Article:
The 4 unproductive personality types according to Erich Fromm

Since psychology, there have been a multitude of propositions for classifying personality types.

Some with more scientific approval, others with more creative work than in contrast to reality, the criteria used to meet different types of people vary so much that personality systems can be created designed to cover virtually any need. .

An example of this is the theory of the 4 types of unproductive personality imagined by Erich Fromm.

We recommend: “Erich Fromm: biography of a humanist psychoanalyst”

Productivity according to Erich Fromm

As a pioneer of humanist philosophy applied to psychology, Erich Fromm believed that personal development consists of struggling to gain one’s own autonomy while creating bonds of union with others and their life projects. like that, true productivity only appears when we relate the tasks we perform to the conquest of our own freedom.

In other words, it arises from the moment when we are sincerely committed to the goals to be achieved, a fact that only occurs when this goal has meaning that we relate to our own growth.

This implies, for example, that productivity is for Fromm much more than simply performing the greatest amount of work in the shortest possible time, but that it has more to do with the way we have taken on certain tasks to integrate them into our own philosophy of life.

The unproductive personality types

Based on this conception of productivity, Erich Fromm described some personality types he called unproductive. He gave them this name because, as a personality type, they classify human beings in a comfortable situation in which it is very easy to shirk responsibilities and indefinitely postpone the achievement of goals related to personal development and achievement. conquest of its own autonomy.

These personality types have characteristics that are considered to be positive, but nonetheless they are not characterized simply by their undesirability. Erich Fromm did not hesitate to express the contradictions embodied in different lifestyles, which is why he also identified positive characteristics in each of these aspects of the personality.

Therefore, if these personality forms deserve to be called “unproductive”, it is because some of their negative characteristics make us prone to fall into unsuitable work dynamics.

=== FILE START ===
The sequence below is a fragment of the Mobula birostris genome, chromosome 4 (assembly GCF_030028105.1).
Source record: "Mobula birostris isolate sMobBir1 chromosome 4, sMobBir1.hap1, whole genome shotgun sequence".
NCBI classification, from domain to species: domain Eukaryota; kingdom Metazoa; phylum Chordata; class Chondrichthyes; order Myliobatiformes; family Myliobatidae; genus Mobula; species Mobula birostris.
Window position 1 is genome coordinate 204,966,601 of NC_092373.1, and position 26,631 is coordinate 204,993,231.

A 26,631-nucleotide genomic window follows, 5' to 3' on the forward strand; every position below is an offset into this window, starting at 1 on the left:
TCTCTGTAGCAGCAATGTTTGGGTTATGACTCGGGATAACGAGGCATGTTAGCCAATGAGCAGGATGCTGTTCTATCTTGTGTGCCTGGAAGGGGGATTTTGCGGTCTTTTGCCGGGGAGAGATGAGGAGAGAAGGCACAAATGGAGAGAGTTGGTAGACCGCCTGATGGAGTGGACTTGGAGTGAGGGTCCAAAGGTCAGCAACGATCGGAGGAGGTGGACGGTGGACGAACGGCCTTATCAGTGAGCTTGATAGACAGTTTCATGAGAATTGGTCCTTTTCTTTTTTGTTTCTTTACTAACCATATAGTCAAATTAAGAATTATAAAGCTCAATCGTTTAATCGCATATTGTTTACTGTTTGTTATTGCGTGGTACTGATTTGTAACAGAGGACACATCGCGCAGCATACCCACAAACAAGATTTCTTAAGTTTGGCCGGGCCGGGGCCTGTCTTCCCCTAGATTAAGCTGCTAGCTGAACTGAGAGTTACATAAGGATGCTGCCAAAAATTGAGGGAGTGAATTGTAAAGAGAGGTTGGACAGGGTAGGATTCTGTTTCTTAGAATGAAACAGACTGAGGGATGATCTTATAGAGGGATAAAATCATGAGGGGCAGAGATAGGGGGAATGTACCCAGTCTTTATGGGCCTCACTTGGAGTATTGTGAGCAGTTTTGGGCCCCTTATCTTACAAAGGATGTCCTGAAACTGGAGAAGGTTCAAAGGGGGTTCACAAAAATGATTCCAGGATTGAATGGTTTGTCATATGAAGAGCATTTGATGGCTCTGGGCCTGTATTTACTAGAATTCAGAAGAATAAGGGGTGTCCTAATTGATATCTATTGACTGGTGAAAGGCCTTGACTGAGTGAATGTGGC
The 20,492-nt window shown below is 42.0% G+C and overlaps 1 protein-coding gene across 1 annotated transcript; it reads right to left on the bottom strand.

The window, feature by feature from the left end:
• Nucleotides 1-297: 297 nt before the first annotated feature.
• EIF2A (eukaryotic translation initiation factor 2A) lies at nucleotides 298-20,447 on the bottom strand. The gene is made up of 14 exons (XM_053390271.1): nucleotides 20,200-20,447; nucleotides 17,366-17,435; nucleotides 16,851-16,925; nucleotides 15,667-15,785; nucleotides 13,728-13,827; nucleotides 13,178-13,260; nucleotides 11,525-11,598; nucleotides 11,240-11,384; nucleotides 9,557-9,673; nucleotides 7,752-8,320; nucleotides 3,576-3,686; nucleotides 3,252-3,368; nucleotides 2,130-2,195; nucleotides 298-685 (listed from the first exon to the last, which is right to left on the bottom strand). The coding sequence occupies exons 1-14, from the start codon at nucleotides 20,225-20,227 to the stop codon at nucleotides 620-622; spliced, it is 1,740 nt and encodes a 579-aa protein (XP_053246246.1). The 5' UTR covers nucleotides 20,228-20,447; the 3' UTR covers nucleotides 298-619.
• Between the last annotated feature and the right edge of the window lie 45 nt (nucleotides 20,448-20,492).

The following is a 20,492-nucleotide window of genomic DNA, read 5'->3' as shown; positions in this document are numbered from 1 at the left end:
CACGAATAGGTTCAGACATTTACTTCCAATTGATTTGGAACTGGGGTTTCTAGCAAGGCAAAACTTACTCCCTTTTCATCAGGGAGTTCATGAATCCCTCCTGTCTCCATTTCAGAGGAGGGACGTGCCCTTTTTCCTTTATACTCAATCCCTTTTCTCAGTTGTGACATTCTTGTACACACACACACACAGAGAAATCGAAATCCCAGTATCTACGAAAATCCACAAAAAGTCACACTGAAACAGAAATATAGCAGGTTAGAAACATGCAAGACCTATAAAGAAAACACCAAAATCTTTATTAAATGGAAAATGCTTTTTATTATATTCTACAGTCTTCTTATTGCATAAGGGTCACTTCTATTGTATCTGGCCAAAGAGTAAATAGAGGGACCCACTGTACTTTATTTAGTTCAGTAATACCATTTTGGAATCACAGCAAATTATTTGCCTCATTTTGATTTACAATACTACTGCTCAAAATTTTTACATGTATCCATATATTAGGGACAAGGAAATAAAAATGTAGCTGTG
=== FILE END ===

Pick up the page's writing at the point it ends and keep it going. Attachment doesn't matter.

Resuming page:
Related article: “10 Excuses Unproductive People Always Use”

The unproductive personality types are as follows.

1. The mercantile

Mercantile type people transform their philosophy of life into selling their own image. They aim to climb socially thanks to their aesthetics and the social level which reflects the way they speak, dress, walk, etc. They themselves become a brand that is to be sold through a lifelong self-promotion campaign.

This personality type is unproductive because so much of your work is simply focused on speculate on the value associated with its image.

However, these people also have desirable characteristics, such as their motivation and ability to direct their efforts towards long-term projects.

2. The operator

People defined by this personality type have, according to Fromm, a propensity to use much of what they find for their own benefitRegardless of who produced them or who they belong to. In other words, they don’t see too much importance in earning what serves them to achieve their short-term goals.

While this characteristic is negative, they also exhibit desirable properties, such as self-confidence, self-judgment, and initiative.

3. The receptive

People who present a receptive personality type would be characterized, according to Erich Fromm, by have a good capacity for acceptance and tend to devote themselves selflessly to their tasks. However, they also tend to be passive and conformist, in addition to preferring to shy away from conflicts and the confrontation of ideas.

They show an ease in legitimizing the current state of affairs, however harmful and unfair that may be, and they can also turn work teams into a sounding board in which the leader’s ideas are always received with approval, even if they are extremely bad.

4. The accumulator

People who pile up are prone to a materialistic mindset in which even the people around us (friends, family, etc.) are seen as resources in themselves. This is why individuals defined by this personality type highly value the “possession” of socially and economically well-placed friends, and accumulate these types of assets to appropriate their value.

The positive side of these types of people is that they are very focused on achieving goals and getting clear results, as well as the need to avoid unnecessary spending of resources.

Application to business and organizations

This part of Erich Fromm’s theory can also be applied to a large number of organizations and work teams. refers to aspects of personality that may be present in professionals in any field.

However, to fully understand how Fromm understood the nature of these traits, it is good to delve into the work of this author, as the philosophical and psychoanalytic context of this author makes it difficult. all the theoretical heritage.

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